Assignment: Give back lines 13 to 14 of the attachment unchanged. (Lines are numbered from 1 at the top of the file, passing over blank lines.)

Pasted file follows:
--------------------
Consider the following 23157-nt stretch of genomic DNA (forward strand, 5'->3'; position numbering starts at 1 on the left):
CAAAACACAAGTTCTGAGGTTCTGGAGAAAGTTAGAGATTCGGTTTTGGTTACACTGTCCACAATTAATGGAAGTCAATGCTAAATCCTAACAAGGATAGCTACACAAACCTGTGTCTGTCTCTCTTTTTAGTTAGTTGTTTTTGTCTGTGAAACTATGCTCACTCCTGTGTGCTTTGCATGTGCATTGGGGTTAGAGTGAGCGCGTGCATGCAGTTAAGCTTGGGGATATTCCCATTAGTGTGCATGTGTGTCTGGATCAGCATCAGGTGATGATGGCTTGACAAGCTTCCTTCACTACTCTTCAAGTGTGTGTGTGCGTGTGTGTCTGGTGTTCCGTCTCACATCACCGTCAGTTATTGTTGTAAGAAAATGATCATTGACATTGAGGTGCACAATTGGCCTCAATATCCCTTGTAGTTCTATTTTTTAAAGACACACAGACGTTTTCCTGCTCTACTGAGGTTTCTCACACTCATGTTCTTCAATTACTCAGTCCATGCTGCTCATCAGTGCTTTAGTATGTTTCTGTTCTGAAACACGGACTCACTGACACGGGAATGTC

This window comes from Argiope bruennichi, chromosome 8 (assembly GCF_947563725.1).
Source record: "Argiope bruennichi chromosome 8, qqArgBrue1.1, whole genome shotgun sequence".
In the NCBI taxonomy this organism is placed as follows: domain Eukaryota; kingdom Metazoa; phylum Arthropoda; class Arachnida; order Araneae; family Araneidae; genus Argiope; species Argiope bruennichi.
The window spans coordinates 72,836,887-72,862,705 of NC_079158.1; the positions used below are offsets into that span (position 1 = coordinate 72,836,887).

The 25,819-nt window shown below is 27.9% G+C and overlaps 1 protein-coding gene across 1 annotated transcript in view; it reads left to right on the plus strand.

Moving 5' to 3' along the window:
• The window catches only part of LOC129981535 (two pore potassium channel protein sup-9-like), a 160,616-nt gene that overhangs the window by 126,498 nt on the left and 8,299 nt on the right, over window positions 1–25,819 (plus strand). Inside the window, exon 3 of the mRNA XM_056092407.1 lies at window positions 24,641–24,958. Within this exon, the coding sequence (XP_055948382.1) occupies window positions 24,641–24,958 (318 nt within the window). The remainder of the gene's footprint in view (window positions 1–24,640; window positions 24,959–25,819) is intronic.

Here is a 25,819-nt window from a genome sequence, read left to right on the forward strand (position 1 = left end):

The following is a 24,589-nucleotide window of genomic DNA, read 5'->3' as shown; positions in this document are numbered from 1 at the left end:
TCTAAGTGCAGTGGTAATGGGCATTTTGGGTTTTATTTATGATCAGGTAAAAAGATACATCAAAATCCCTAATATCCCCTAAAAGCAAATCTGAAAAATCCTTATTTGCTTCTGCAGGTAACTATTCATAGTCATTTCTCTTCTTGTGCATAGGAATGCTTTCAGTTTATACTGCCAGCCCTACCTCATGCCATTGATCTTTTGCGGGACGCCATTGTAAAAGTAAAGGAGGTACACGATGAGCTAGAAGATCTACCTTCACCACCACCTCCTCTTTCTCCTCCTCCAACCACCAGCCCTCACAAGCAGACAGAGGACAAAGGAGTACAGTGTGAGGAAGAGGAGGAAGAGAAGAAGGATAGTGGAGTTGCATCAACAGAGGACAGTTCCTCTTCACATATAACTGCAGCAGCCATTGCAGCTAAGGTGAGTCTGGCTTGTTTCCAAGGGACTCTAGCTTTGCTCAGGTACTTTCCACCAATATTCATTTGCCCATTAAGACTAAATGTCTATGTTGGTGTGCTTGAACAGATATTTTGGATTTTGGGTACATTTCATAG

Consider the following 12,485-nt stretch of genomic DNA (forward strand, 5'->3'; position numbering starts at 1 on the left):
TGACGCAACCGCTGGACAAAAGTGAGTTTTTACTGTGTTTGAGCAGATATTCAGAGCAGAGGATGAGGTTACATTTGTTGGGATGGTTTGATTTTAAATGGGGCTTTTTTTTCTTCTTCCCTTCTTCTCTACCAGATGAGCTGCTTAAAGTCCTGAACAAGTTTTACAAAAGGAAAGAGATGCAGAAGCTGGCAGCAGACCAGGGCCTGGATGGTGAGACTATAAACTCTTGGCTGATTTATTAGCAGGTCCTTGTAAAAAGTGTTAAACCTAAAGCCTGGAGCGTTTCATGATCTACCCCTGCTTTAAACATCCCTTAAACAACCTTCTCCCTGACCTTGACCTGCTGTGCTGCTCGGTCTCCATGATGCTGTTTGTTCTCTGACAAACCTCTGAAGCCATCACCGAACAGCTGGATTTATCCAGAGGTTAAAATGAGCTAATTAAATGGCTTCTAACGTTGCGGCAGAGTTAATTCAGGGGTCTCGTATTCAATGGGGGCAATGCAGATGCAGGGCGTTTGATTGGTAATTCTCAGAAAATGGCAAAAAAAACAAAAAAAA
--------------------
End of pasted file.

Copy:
Consider the following 12,485-nt stretch of genomic DNA (forward strand, 5'->3'; position numbering starts at 1 on the left):
TGACGCAACCGCTGGACAAAAGTGAGTTTTTACTGTGTTTGAGCAGATATTCAGAGCAGAGGATGAGGTTACATTTGTTGGGATGGTTTGATTTTAAATGGGGCTTTTTTTTCTTCTTCCCTTCTTCTCTACCAGATGAGCTGCTTAAAGTCCTGAACAAGTTTTACAAAAGGAAAGAGATGCAGAAGCTGGCAGCAGACCAGGGCCTGGATGGTGAGACTATAAACTCTTGGCTGATTTATTAGCAGGTCCTTGTAAAAAGTGTTAAACCTAAAGCCTGGAGCGTTTCATGATCTACCCCTGCTTTAAACATCCCTTAAACAACCTTCTCCCTGACCTTGACCTGCTGTGCTGCTCGGTCTCCATGATGCTGTTTGTTCTCTGACAAACCTCTGAAGCCATCACCGAACAGCTGGATTTATCCAGAGGTTAAAATGAGCTAATTAAATGGCTTCTAACGTTGCGGCAGAGTTAATTCAGGGGTCTCGTATTCAATGGGGGCAATGCAGATGCAGGGCGTTTGATTGGTAATTCTCAGAAAATGGCAAAAAAAACAAAAAAAA